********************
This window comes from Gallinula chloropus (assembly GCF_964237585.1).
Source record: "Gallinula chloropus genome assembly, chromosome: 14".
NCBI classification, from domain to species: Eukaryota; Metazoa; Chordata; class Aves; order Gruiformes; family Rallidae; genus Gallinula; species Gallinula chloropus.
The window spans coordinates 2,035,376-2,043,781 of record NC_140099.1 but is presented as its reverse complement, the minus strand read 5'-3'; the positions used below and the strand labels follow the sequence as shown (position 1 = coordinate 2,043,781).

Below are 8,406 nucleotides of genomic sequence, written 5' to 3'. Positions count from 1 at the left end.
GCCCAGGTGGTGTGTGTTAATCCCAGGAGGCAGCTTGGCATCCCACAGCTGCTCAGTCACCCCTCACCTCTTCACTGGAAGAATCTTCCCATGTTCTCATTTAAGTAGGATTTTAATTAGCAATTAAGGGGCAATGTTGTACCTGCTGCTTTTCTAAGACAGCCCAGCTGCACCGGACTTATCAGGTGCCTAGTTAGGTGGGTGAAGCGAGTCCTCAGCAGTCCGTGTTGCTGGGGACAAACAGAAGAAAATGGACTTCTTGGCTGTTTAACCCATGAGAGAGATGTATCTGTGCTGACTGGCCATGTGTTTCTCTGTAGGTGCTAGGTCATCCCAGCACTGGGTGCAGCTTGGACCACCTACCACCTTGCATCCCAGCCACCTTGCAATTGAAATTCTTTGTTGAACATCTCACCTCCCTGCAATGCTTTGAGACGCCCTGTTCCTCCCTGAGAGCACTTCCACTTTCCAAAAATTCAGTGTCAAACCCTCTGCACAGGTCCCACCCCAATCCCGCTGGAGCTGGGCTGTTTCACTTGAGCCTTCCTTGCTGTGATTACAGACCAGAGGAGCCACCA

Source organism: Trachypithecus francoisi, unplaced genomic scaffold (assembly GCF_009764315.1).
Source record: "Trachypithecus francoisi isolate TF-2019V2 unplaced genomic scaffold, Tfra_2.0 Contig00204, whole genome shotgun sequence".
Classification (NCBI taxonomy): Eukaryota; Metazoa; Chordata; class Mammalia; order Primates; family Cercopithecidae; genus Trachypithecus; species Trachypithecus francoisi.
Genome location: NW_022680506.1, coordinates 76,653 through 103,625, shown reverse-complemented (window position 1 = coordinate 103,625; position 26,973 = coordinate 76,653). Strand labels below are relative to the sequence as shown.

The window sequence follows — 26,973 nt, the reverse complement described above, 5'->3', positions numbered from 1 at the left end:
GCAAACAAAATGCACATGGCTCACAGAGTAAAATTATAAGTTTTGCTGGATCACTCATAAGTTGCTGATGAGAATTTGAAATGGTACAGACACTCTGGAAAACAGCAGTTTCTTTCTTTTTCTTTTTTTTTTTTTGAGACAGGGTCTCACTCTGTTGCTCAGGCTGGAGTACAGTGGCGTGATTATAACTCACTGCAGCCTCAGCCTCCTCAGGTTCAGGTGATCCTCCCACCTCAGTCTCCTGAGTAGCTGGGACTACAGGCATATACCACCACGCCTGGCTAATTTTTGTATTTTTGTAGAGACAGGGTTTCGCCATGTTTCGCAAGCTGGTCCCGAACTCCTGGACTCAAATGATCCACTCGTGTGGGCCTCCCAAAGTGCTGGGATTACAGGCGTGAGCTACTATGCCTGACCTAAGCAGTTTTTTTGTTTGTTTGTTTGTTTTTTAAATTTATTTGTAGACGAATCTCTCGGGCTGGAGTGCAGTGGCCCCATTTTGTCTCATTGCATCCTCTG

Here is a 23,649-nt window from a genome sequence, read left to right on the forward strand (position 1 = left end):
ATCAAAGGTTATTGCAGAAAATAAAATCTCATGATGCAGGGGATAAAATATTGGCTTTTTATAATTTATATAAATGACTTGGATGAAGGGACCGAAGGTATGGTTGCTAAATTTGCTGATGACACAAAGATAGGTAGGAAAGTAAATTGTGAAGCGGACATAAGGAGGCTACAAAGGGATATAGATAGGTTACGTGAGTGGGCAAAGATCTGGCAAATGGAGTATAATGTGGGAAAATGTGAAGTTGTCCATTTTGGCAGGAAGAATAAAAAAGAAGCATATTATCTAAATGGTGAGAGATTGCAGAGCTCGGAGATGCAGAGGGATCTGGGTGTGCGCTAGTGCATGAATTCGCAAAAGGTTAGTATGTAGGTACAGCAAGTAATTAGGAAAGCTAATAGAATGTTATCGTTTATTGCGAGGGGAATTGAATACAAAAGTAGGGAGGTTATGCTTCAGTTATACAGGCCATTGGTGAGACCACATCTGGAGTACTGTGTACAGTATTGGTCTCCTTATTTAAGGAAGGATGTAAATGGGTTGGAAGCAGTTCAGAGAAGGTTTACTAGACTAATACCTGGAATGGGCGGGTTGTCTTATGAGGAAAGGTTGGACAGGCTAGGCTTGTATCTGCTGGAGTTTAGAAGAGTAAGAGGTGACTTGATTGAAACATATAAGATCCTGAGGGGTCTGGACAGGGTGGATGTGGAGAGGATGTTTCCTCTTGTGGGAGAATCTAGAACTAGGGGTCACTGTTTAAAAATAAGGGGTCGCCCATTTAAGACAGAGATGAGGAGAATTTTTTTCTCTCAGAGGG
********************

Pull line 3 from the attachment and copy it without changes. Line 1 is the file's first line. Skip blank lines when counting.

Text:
NCBI classification, from domain to species: Eukaryota; Metazoa; Chordata; class Aves; order Gruiformes; family Rallidae; genus Gallinula; species Gallinula chloropus.